Only once, a few years ago, did someone -- a letter-writer to the Chicago Tribune's Voice of the People section, I think -- ask a question about homosexual "marriage" that I have seen few authorities address, ever. (Incidentally, I prefer not to use the term "gay." It used to mean happy or joyous; who adopted it to mean homosexual, I don't know. But it is as unfair and authoritarian a descriptor as "invert" used to be. And why don't lesbians get their own special word that means happy?)
The question that this letter writer posed was, if two men or two women can "marry," why not a brother and sister? Or why not more than two people? What parts of marriage, if any, are permanent and outside human definition?
I think that the controversies over homosexual marriage will have to lead to this. One day soon, a brother and sister, or some other people whose pre-existing relations will make our flesh crawl unless flesh-crawling reactions are not themselves outlawed, will step forward in California or Massachusetts and demand the right to marry. The judges and the Hollywood stars may be flummoxed, but on what grounds could the right be denied?
There really isn't any reason for chastity, technically. One human body is built to join any other and where they are not built to join, human beings can think up all sorts of exalted reasons why they should attempt it anyway. It seems any American born after 1950 likes to think he has discovered not only sex but a new and wondrous tolerance for homosexuality. We haven't read enough of the ancient Greeks, for a start. (After the Symposium, Alcibiades tries to seduce Socrates: "...throwing my coat about him I crept under his threadbare cloak ... and there I lay during the whole night having this wonderful monster in my arms. ... and yet nothing more happened, but in the morning when I awoke I arose as from the couch of a father or an elder brother.")
So one day soon, this right will be demanded. I would venture to guess, it might even happen within the next five years. We may not quite grasp that it can happen because for the moment, defenders of homosexual marriage put their case in such dignified, gentle, we could almost say bourgeois terms. "Our type of monogamous love happens to be different from yours, that's all," they say. Because they don't realize or don't acknowledge that they are erecting the same kinds of barriers to the next group of rights-seekers that they decry now, their demands seem like the end of the road. But why should barriers exist at all, to something that is a right?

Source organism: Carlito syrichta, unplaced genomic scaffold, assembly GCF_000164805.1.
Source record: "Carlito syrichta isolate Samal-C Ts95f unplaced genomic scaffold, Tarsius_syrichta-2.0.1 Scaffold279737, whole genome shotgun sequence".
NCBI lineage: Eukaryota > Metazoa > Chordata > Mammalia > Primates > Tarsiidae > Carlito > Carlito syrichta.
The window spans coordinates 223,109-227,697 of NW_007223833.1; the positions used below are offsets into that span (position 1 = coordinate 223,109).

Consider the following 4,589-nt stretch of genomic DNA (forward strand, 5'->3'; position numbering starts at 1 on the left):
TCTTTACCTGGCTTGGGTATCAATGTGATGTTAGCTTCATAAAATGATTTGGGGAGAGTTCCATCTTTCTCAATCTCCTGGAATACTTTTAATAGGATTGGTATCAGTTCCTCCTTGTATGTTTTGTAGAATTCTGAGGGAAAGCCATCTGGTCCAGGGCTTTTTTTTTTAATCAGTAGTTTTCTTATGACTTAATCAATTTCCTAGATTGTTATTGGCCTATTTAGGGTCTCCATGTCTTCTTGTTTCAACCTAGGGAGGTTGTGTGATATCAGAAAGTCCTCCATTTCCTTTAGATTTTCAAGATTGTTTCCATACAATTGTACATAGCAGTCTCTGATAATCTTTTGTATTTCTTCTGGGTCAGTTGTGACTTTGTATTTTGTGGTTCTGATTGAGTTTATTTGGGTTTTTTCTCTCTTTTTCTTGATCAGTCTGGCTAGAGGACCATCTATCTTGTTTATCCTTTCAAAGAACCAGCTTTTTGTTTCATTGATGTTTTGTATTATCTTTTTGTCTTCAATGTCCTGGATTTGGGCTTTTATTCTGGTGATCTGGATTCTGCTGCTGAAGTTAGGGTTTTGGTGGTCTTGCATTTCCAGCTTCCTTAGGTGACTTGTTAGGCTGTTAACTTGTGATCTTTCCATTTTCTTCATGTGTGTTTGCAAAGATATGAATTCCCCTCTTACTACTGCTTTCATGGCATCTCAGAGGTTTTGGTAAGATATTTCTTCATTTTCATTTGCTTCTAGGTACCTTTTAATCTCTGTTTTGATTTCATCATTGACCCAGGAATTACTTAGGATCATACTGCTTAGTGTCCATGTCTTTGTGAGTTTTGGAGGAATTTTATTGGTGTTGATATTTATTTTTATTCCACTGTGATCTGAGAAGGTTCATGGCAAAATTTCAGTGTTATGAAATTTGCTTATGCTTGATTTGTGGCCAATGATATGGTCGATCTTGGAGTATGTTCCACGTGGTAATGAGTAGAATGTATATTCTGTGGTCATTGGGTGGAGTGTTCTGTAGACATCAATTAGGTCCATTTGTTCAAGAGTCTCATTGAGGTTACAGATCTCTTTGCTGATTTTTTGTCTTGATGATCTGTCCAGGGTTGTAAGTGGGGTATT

We also may not believe it can happen because ... well, it just won't happen. Nobody would think like that. But thirty years ago, gay marriage was unthinkable. Now it's a right that people have to amend Constitutions, if they can, to overturn. We may not have invented sex, but we have created a world in which everything concerning rights is absolutely and joyously (gaily?) thinkable.
A brother and sister could argue that their type of monogamous love is just a little different, too. Maybe they need insurance, and maybe they deserve the dignity of social sanction as much as anyone. As to technical barriers to such a union, well, a brother and sister might have grown up apart, and so have no innate family feeling, like Lord Byron and his sister. If geneticists leap to the argument that their children would have problems, they can simply avow that they don't want children, or will adopt. Notice how quickly the imagination falls back to these technicalities, rather than to moral or religious taboos thousands of years old. It seems only taboos are taboo, perhaps because we know -- those of us who don't presume to define marriage -- that the people who enjoy expanding all rights will not listen to taboo. We must speak to them in a language they will understand.
I will be interested to see what happens when this first couple steps forward in California. The logic of their request will be impeccable. The logic of its refusal -- for it probably will be refused -- will have to venture into territory where it seems few people are comfortable anymore, except on Sundays in church. A refusal will have to venture into territory where mankind does not and cannot define everything, in which case, who does? A refusal will have to venture into territory where the rules and taboos of our anonymous ancestors of thousands of years ago carry more weight than the most progressive thinking now. A refusal will have to venture into territory where not everything is a right and where the individual's emotional predicament bows before society's ancient, collective, and maybe reason-less No.
And if that territory proves too frightening, too intolerant, if we can't go to a place where mankind does not define all things but something else does and we lack control, -- if the brother and sister get their marriage license, -- how interesting that will be. Then what?